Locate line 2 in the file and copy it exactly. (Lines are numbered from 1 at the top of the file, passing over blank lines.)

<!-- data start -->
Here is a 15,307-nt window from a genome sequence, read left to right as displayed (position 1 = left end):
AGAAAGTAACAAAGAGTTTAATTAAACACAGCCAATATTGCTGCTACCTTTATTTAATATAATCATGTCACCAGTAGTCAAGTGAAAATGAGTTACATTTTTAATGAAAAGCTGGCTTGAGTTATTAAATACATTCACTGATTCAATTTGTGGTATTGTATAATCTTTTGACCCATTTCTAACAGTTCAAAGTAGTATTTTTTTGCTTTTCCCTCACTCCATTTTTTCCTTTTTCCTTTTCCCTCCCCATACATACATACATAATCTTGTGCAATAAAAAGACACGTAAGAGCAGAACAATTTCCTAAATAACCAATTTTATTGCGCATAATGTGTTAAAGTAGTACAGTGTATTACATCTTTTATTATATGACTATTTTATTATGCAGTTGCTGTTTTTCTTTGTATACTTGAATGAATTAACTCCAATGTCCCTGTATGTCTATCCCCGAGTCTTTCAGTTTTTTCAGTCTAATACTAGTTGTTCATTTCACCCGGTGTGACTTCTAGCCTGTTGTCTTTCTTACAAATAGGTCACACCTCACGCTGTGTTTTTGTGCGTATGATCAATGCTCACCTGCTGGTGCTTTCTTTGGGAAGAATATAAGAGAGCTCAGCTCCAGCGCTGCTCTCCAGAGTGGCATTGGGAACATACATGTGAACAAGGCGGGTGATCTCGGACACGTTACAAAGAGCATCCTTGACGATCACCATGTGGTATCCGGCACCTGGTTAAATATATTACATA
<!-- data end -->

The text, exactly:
AGAAAGTAACAAAGAGTTTAATTAAACACAGCCAATATTGCTGCTACCTTTATTTAATATAATCATGTCACCAGTAGTCAAGTGAAAATGAGTTACATTTTTAATGAAAAGCTGGCTTGAGTTATTAAATACATTCACTGATTCAATTTGTGGTATTGTATAATCTTTTGACCCATTTCTAACAGTTCAAAGTAGTATTTTTTTGCTTTTCCCTCACTCCATTTTTTCCTTTTTCCTTTTCCCTCCCCATACATACATACATAATCTTGTGCAATAAAAAGACACGTAAGAGCAGAACAATTTCCTAAATAACCAATTTTATTGCGCATAATGTGTTAAAGTAGTACAGTGTATTACATCTTTTATTATATGACTATTTTATTATGCAGTTGCTGTTTTTCTTTGTATACTTGAATGAATTAACTCCAATGTCCCTGTATGTCTATCCCCGAGTCTTTCAGTTTTTTCAGTCTAATACTAGTTGTTCATTTCACCCGGTGTGACTTCTAGCCTGTTGTCTTTCTTACAAATAGGTCACACCTCACGCTGTGTTTTTGTGCGTATGATCAATGCTCACCTGCTGGTGCTTTCTTTGGGAAGAATATAAGAGAGCTCAGCTCCAGCGCTGCTCTCCAGAGTGGCATTGGGAACATACATGTGAACAAGGCGGGTGATCTCGGACACGTTACAAAGAGCATCCTTGACGATCACCATGTGGTATCCGGCACCTGGTTAAATATATTACATA